University of Abomey-Calavi wins Grants to Implement Applied Research
The Regional Universities Forum for capacity Building in Agriculture (RUFORUM) acting under the auspices of the Platform for African European Partnerships in Agricultural Research for Development (PAEPARD) mobilized Research teams to prepare applications to respond to the Food & Business Applied Research Fund (ARF) Call for proposals. As part of this effort, a write-shop was help in Entebbe, Uganda in November 2014. The ARF Call was particularly of interest because it provides for multi-stakeholder consortia engagements in integrated agricultural research for development and is an opportunity to promote linkages in research for development between knowledge centres (universities), public and private practitioners as well as research organisations to address aspects of applied research for innovation. The Benin Consortia has won two projects in which the Dean of Faculty of Agronomic Sciences at the University of Abomey-Calavi (Prof Joseph Hounhouigan) will engage faculty members to work closely with stakeholders in the multi-stakeholder platform, particularly (SOJAGNON-NGO, led by Mr. Patrice Sewade) to implement two projects, described below:
Matching grain quality attributes to the requirements of soybean processors in Benin (ProSeSS): In Benin, soy farmers hardly have access to quality seeds. Harvest shares are used as sowing seeds. Moreover, it is difficult to differentiate soy varieties, due to sale of mixtures. This project aims at improving the quality of soy seeds and soybeans. SOJAGNON-NGO, UAC/FSA, IITA. WU/MCB and REDAD will collaborate in this interdisciplinary and participatory project, and expect to deliver: a strategic plan for certified soy seed production; nine viable soy seed production enterprises; two master students; four scientific publications; a selection of end-product oriented and adapted soybean varieties; and guidelines for soybean varieties identification at farm and market level.The project activities and results will be disseminated through workshops, publications, technical manuals, and leaflets. The total Project budget is Euros 321.983 and it will last 36 months.
Designing appropriate agronomic and processing practices for pineapple supply chains in Benin: Pineapple producers, fresh pineapple exporters, traders and processors face challenges in sale and export of fresh pineapple or derived products. The current project aims at improving the quality of fresh pineapple and pasteurised pineapple juice for local, regional and international markets. The project will combine crop sciences and food sciences to (i) determine appropriate agronomic practices to meet market requirements and (ii) determine appropriate processing technologies delivering stable pasteurised pineapple juice for local and regional markets. The Project Consortium include 2 research institutes, 1 private organisation and 1 public organisation. Budget is Euros 299,950 for 36 months.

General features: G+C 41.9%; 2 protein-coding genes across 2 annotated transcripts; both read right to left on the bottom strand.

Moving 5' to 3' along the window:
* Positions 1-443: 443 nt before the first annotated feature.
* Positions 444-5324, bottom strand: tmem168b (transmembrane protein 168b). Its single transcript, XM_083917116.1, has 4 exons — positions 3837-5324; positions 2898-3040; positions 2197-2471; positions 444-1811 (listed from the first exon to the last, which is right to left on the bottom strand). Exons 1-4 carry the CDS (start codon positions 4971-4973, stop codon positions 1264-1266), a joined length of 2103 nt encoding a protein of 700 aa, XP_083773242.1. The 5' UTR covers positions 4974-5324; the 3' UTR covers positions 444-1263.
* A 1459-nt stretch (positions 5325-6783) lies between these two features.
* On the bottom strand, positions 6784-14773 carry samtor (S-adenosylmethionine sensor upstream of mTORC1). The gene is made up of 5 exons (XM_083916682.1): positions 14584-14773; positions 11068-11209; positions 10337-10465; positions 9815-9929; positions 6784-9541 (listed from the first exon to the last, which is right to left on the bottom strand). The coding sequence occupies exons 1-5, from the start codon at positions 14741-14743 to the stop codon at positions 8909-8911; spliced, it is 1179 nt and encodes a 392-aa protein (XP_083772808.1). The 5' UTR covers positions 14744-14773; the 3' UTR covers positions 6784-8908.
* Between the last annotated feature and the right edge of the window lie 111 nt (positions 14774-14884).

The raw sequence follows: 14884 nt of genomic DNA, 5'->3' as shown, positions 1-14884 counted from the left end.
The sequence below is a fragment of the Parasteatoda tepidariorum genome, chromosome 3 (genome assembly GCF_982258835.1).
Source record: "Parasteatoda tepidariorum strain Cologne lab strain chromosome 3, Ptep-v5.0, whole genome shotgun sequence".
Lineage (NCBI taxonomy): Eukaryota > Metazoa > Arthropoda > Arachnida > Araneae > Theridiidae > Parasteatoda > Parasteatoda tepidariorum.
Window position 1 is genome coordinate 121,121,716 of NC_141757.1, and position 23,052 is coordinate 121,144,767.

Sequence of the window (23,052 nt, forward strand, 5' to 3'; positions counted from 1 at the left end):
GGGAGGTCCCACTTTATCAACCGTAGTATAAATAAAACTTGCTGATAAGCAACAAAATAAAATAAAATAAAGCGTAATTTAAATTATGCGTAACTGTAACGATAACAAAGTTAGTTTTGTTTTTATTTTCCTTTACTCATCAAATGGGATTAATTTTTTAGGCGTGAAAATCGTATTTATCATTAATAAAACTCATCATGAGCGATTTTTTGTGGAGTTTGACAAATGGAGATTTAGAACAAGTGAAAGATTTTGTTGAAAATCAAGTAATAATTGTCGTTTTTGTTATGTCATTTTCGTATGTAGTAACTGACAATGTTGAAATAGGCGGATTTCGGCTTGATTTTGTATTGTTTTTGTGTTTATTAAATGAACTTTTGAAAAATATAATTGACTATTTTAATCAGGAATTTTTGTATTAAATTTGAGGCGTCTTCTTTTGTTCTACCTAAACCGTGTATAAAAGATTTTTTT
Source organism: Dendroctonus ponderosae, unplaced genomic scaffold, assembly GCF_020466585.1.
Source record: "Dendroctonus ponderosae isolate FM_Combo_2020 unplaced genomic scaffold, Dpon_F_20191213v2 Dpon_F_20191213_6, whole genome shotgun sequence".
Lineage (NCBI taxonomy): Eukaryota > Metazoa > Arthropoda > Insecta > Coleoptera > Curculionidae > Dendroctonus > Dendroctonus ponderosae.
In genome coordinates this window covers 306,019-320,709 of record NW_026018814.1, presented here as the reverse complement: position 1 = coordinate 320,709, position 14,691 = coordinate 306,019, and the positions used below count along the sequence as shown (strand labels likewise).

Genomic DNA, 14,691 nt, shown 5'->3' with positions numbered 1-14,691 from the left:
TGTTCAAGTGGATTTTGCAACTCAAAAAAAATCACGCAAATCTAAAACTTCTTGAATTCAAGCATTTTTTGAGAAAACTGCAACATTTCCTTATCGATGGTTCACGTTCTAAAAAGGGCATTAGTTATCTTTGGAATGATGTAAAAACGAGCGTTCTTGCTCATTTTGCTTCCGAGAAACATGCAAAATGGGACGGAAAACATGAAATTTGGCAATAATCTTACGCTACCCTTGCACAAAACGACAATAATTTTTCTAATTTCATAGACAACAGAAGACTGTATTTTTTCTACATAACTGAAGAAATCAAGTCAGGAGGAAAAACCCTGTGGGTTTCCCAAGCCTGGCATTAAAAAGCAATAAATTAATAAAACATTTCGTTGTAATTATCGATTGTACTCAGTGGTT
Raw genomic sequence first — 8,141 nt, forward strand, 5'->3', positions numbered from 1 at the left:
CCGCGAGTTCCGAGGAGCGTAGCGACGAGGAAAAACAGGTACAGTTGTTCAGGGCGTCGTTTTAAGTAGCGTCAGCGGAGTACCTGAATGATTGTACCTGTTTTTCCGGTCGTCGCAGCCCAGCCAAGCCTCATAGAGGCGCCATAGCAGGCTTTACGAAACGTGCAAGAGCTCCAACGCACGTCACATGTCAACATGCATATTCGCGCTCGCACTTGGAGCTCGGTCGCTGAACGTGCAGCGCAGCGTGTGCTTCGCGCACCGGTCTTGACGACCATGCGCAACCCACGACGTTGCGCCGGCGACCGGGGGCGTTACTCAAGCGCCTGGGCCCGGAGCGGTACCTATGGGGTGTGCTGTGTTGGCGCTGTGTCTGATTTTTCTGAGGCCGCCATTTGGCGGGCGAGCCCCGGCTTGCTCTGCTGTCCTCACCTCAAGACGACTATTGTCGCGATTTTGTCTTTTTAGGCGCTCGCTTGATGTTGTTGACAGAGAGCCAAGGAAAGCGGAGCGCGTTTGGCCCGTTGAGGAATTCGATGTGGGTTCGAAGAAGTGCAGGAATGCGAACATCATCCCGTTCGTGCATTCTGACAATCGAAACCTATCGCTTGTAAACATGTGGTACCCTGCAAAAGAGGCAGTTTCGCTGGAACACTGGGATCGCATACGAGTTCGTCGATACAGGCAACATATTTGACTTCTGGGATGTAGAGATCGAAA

The ARF is a subsidy scheme of the Dutch Ministry of Foreign Affairs created to improve the use of knowledge and encouraging innovation for development impact in the 15 partner countries of Dutch development cooperation. RUFORUM leads Work Package Capacities under the EU supported Project ‘Platform for African European Partnerships in Agricultural Research for Development’ (PAEPARD).
RUFORUM has under the auspices of PAEPARD also in addition to the Benin Consortia engaged and support other consortia in the ARF Call Round 1 to successfully win ARF projects. These include:
More potatoes – Secure food in Burundi: Potato in sub-Saharan countries is rapidly becoming a crop that substantially contributes to food security and well balanced diets. As ‘seed’, potato tubers are planted that need special care to make sure they are well sprouted and avoid diseases. Research, development and knowledge transfer involving growers are aimed at this and is being implemented by a consortium of partners including the National University of Burundi. Budget is Euros 295,886 for 36 months.
Indigenous African Vegetable systems for better livelihoods: Indigenous vegetables have unique production and nutritional characteristics that can solve a myriad of problems in sub-Saharan Africa. This project seeks to establish a robust Indigenous Vegetables value chain and incentive system that responds to the smallholder farmer conditions to increase production and access to the local, national and international markets. The University of Eldoret is actively engaged in implementation of this project. The total project budget is Euro 348,856 and it will last for 36 months.